The interior further reaffirms the fact that while there’s clearly the influence of a Japanese aesthetic, the foundation is decidedly American. Seeing how a setting typically determines the cast of characters I suppose it’s no wonder that the city of San Fransokyo would yield exactly two Japanese characters [0.5 from both Hiro and Tadashi Hamada and 1 from GoGo Tomago]. What should really be scrutinized, however, is how there could have been a grand total of three.
EDIT: apparently gogo tomago is korean, meaning this was a movie with a grand total of 1 japanese person stretched between two characters.
In that post I wrote almost a month ago [and which you should read if you haven’t yet] I mentioned the character of Aunt Cass, the existence of whom changes Hiro and Tadashi into half-Japanese half-Caucasian siblings. Here she is again, as she appears in Big Hero 6:
Now here she is again, as she appears in the closing credits of the film:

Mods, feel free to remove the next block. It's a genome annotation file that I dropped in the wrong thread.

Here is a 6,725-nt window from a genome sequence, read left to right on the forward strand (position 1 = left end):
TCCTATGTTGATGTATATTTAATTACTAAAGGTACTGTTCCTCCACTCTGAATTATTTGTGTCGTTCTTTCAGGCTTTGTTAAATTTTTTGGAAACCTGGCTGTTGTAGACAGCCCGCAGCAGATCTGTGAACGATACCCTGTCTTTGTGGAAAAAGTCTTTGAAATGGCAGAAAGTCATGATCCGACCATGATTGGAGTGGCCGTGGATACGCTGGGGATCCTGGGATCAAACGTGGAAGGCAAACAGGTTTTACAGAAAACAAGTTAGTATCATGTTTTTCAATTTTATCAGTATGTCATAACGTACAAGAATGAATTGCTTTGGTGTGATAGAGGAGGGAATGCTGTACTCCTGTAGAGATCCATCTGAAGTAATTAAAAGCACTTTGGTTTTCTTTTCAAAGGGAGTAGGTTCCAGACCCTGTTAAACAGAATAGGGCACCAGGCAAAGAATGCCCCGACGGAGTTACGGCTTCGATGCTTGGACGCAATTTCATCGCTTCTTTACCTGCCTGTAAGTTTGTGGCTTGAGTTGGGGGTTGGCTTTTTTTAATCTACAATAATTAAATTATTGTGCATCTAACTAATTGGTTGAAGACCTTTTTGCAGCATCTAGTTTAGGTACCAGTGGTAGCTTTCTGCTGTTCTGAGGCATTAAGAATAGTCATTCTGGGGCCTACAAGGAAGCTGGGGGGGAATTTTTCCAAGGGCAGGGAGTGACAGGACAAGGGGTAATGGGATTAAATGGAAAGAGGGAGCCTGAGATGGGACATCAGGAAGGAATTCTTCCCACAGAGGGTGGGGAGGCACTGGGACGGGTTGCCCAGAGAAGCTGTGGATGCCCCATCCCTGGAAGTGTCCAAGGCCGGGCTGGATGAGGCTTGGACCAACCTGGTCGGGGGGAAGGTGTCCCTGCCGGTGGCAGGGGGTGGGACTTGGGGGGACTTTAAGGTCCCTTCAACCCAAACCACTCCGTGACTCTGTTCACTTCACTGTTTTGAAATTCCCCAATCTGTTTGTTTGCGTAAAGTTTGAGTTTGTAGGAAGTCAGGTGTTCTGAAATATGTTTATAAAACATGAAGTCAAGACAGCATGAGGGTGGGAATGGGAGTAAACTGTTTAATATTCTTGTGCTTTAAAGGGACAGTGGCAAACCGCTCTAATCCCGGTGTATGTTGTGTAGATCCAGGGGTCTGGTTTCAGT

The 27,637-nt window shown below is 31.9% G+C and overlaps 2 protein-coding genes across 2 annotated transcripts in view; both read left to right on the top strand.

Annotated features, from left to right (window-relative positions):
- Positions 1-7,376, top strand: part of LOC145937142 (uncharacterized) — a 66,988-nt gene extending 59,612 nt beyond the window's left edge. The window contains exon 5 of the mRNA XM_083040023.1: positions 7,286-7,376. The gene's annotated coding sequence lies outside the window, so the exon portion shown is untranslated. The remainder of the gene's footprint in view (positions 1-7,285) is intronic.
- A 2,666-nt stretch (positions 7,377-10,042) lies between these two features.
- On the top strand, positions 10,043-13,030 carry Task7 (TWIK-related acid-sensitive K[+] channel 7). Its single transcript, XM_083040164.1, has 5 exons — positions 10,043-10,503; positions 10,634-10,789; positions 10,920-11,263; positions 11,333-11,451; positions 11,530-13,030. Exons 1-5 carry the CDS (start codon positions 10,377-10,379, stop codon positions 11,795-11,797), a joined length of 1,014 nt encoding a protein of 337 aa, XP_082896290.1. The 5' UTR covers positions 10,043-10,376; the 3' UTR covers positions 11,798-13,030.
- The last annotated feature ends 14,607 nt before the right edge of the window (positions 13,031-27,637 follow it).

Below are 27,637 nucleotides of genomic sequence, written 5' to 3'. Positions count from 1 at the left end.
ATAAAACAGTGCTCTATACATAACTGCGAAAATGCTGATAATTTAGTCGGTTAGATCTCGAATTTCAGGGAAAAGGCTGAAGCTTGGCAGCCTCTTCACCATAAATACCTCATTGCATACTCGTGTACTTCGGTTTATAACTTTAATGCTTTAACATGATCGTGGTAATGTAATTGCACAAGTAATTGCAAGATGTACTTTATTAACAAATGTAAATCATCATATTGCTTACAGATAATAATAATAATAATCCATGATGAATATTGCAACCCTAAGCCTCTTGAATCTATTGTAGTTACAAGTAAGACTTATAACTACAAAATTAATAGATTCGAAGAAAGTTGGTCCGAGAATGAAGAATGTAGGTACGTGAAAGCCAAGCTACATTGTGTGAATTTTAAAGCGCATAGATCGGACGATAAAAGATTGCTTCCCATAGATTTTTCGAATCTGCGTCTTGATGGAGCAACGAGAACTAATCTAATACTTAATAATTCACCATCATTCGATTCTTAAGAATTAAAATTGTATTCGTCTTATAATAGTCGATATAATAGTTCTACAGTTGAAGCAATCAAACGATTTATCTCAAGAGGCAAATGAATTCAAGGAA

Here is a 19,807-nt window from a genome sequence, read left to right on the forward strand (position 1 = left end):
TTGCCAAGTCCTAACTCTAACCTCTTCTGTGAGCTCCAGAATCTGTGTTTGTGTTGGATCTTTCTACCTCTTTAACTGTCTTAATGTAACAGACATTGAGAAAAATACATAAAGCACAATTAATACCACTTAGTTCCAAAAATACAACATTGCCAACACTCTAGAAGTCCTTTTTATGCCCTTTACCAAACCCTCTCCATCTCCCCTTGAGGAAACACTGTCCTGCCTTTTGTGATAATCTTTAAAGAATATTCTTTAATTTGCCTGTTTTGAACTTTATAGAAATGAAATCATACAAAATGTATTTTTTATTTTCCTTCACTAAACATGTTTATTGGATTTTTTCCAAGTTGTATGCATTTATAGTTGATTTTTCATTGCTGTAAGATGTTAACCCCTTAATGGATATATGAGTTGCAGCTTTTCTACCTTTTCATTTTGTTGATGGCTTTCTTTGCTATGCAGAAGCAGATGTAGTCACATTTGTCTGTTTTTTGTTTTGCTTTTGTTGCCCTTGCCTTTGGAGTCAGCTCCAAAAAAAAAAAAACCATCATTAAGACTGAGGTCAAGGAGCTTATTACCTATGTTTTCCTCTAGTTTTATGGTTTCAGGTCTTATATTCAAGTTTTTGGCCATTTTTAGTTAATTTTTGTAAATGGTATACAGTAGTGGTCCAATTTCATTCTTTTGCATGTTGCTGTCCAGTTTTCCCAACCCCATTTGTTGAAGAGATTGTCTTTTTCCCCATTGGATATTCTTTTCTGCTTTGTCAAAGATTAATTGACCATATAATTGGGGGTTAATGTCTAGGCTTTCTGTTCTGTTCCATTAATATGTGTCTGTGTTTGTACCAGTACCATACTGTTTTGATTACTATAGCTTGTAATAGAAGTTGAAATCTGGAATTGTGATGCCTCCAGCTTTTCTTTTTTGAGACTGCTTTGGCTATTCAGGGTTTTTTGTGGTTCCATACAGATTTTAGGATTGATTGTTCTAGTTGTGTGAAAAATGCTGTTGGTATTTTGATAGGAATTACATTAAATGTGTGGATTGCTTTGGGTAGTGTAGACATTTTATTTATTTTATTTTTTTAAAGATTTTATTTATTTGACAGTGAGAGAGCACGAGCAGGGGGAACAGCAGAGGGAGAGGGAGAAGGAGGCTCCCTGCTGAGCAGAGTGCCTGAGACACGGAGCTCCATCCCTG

I understand that the image might be a little small, so let me blow up some concept art so that we can all get a better look at it:
This underscores my original point about as clearly as it can, because here is a clearly Asian woman whose ethnicity was arbitrarily changed because, well . . . can you imagine if the movie had
four three full-blooded Japanese characters? Why, that would mean that roughly half the cast would be Asian, which would match up with the intended design of the setting and we can’t have that–
When considering all of the above characters, excluding Baymax [a robot] and Yokai [a villain whose identity I will not spoil] that’s eight altogether. It’s nine if we want to include shady industrialist Alistair Krei, who would have added yet another Caucasian face to the cast. What’s incredible is that even when considering background characters things don’t exactly add up-